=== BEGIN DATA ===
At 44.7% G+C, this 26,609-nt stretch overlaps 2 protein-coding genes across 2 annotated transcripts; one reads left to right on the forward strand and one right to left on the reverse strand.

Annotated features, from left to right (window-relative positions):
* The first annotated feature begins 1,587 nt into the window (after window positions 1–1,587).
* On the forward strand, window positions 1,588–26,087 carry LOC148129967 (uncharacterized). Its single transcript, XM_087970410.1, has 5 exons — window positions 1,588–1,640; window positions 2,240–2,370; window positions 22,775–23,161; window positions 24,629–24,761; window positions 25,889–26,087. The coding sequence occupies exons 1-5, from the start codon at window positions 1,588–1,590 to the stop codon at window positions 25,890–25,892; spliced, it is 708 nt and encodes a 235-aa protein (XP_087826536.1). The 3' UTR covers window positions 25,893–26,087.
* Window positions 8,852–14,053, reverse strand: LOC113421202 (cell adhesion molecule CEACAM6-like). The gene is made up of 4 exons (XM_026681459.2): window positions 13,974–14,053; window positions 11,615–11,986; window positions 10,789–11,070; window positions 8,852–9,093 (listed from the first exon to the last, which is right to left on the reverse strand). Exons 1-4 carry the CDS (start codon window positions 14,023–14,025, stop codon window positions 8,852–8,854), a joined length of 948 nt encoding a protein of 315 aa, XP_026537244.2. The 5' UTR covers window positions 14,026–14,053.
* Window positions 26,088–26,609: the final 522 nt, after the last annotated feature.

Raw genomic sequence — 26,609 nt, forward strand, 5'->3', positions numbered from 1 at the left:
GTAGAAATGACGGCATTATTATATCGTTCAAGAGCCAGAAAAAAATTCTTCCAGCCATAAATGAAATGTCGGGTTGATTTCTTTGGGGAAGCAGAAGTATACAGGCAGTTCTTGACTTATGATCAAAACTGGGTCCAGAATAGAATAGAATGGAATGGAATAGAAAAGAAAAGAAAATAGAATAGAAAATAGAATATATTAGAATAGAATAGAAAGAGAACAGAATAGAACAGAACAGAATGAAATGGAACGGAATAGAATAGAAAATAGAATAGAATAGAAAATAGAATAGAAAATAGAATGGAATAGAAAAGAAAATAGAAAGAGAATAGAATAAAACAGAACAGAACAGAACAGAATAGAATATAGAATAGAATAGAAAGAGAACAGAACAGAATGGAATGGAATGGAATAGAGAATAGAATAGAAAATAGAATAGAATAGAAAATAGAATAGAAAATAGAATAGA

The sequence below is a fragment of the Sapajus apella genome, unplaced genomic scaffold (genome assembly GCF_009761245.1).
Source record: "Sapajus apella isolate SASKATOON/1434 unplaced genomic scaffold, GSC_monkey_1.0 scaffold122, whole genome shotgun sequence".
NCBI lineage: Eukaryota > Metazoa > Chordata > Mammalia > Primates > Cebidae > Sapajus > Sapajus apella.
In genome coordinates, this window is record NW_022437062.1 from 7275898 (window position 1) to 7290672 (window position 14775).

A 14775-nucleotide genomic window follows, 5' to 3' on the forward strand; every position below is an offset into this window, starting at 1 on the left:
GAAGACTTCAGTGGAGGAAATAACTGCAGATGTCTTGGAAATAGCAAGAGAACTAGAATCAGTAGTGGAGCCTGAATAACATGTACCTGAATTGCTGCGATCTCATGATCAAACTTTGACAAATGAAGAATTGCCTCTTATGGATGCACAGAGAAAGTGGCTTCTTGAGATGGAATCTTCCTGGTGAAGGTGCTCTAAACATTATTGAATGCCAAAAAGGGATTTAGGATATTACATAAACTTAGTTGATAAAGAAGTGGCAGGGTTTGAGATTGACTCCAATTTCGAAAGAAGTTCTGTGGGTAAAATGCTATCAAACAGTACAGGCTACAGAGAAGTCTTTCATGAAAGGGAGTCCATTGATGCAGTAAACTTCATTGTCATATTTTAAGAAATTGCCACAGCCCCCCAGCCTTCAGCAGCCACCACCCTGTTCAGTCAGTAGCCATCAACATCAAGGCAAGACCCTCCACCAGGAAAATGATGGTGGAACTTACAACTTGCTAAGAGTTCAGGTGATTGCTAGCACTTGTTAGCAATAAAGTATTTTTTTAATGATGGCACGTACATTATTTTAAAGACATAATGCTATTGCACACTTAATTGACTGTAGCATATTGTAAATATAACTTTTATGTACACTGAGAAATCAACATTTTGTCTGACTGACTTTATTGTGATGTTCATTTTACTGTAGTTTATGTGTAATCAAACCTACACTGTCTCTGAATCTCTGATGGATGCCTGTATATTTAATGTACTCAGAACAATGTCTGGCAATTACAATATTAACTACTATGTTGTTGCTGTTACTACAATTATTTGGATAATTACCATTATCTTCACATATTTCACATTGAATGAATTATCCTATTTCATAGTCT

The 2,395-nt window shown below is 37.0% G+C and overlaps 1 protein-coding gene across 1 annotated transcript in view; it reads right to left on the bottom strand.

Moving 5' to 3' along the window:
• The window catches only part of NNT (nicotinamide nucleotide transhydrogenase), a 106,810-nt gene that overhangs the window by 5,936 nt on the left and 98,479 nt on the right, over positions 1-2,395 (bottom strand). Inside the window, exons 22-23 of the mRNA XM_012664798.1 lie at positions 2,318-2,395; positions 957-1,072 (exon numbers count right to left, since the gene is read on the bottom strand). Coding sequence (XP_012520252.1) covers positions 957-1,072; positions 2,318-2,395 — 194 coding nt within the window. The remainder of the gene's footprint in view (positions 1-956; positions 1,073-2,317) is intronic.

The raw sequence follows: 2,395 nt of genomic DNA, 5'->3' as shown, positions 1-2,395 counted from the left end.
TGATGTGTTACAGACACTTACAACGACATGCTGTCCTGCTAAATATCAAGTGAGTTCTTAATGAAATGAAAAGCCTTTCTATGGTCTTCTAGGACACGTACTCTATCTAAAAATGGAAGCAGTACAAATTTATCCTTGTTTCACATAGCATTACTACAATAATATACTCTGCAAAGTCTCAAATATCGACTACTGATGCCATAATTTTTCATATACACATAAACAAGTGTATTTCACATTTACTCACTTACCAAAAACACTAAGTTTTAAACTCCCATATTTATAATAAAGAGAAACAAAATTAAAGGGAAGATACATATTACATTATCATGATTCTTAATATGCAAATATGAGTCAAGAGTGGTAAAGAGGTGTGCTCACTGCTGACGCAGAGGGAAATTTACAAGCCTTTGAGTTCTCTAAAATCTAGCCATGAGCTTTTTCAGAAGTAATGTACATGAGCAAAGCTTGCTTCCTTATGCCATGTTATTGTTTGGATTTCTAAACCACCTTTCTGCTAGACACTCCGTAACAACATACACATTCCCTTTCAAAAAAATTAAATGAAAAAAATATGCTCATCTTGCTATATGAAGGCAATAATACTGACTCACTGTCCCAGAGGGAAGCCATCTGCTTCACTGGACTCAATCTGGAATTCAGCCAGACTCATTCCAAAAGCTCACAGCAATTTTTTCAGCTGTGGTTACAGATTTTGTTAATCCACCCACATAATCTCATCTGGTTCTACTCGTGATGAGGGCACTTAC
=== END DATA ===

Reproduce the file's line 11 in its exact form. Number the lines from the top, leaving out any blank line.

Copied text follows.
NCBI lineage: Eukaryota > Metazoa > Chordata > Mammalia > Primates > Cebidae > Sapajus > Sapajus apella.